Bank of Canada readies for its 1st rate decision of 2024. Here’s what to know!

Bank of Canada readies for its 1st rate decision of 2024. Here’s what to know!

The Bank of Canada is gearing up for its first interest rate decision of the year, with economists emphasizing the challenges in the "last mile" of the inflation fight as a crucial hurdle before considering rate cuts. Despite a significant drop in inflation from the summer highs of 8.1% in 2022, the rate has plateaued at around three to four percent over the past six months.

BMO chief economist Doug Porter highlights the stubbornness in core inflation, particularly in services and shelter costs, as a concern for the central bank. While the initial inflation was driven by supply chain bottlenecks, which have eased, current inflationary pressures are linked to increased demand for services and rising housing costs.

James Orlando of TD Bank notes that tackling shelter inflation, particularly in the rental market, is complex and lacks a quick fix. The slow pace of addressing housing deficits makes the last mile of inflation harder to navigate.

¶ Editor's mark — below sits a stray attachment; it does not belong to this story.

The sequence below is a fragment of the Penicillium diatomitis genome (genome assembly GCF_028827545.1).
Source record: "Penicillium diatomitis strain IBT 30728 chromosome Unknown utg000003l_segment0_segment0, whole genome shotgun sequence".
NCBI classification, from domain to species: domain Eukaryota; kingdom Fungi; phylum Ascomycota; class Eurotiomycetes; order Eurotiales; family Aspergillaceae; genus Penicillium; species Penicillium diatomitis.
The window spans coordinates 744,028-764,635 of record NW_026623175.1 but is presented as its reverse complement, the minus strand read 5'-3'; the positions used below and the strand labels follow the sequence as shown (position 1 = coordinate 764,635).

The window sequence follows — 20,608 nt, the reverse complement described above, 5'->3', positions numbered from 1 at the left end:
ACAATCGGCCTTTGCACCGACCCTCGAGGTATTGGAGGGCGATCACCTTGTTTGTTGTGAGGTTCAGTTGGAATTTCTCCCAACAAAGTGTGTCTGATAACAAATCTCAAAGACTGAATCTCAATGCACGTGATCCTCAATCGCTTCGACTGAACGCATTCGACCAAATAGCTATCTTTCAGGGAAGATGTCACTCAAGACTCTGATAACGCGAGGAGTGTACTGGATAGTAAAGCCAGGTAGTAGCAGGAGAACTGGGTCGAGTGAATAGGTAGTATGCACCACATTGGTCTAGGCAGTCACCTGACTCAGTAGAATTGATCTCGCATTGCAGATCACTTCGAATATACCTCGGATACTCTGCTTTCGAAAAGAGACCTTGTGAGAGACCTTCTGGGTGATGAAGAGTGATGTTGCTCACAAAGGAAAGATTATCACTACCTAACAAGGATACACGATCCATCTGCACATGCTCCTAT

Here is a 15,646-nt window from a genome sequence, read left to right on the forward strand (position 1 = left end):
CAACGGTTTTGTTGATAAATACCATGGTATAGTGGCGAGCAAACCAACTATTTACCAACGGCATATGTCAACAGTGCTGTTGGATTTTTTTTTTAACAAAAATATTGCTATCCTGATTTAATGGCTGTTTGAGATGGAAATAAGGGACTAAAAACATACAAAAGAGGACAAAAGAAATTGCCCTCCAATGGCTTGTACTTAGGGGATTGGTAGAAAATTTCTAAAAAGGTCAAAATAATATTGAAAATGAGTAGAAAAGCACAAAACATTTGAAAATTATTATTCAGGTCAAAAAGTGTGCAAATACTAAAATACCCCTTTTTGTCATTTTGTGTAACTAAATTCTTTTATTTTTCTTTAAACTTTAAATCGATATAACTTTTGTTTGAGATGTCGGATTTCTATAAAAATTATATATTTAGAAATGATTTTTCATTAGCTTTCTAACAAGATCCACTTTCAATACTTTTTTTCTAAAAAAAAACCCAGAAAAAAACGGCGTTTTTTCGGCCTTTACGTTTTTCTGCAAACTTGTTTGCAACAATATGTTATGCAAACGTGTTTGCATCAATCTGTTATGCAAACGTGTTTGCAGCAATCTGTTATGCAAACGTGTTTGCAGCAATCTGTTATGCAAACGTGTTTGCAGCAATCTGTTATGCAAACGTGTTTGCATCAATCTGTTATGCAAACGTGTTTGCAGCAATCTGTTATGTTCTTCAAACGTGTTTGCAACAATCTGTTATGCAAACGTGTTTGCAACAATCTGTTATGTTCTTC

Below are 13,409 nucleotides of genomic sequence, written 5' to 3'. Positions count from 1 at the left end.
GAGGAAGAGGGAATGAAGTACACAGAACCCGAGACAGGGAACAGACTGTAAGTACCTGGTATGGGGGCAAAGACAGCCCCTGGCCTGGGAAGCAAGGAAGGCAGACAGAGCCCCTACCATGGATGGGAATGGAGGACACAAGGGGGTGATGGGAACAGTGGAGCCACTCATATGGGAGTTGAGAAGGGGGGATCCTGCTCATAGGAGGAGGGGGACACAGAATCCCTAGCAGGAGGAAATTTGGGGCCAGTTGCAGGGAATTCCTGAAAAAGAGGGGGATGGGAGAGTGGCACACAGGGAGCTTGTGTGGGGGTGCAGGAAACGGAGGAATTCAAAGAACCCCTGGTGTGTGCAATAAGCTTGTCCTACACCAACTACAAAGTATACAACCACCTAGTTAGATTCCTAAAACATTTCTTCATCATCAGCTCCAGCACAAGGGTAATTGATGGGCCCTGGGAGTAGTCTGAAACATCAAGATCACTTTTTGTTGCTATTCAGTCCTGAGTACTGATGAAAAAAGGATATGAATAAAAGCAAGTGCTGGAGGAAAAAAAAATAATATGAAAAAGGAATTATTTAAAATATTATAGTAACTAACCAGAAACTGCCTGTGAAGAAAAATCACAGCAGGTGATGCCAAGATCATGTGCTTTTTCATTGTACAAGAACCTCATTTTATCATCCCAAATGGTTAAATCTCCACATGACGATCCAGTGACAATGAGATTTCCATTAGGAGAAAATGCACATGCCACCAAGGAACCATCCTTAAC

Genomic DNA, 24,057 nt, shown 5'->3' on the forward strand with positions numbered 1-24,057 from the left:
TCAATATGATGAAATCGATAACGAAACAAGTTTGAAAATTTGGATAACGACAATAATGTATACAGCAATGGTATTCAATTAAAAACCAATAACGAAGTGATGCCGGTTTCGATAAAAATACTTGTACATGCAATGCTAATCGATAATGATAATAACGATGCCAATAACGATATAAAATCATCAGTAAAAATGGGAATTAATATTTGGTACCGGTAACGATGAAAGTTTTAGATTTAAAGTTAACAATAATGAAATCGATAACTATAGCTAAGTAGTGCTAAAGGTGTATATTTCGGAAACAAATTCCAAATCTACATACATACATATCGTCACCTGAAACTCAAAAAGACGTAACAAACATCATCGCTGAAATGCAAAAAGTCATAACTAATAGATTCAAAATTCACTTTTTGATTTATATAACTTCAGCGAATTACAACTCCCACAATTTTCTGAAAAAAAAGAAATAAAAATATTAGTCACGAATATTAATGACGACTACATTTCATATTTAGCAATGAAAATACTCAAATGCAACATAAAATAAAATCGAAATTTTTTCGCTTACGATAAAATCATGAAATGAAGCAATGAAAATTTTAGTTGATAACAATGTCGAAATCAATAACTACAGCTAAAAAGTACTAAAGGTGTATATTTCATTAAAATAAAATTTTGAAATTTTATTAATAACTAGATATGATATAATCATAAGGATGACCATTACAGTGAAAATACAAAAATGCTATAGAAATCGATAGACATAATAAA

The Bank of Canada is expected to maintain its benchmark interest rate, with the focus shifting to when it should transition from tightening to stimulating the economy. Economists suggest that consumer spending trends, which have been flat and are expected to weaken further with upcoming mortgage renewals in 2024, will play a pivotal role in this decision.

RBC economists believe that inflation and sustained wage growth make early interest rate cuts unlikely, and the Bank of Canada is expected to resist calls for a shift to rate cuts in the near term. Orlando anticipates interest rate cuts to begin in mid-2024, but there are uncertainties, such as risks from global supply chain disruptions.

Geopolitical tensions and supply chain disruptions pose risks to the inflation outlook. While some forecasters expect easing to start in the spring, Orlando emphasizes that unforeseen developments in global supply chains could alter this timeline.

Ultimately, the decision on interest rates will depend on how the Canadian economy performs. If the economy accelerates, the timeline for rate cuts may be pushed back, but a sharper slowdown could expedite the process. Orlando underscores the importance of monitoring the labor market, as any signs of job losses could significantly impact consumer confidence and, consequently, the overall economy.

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Source: Global News


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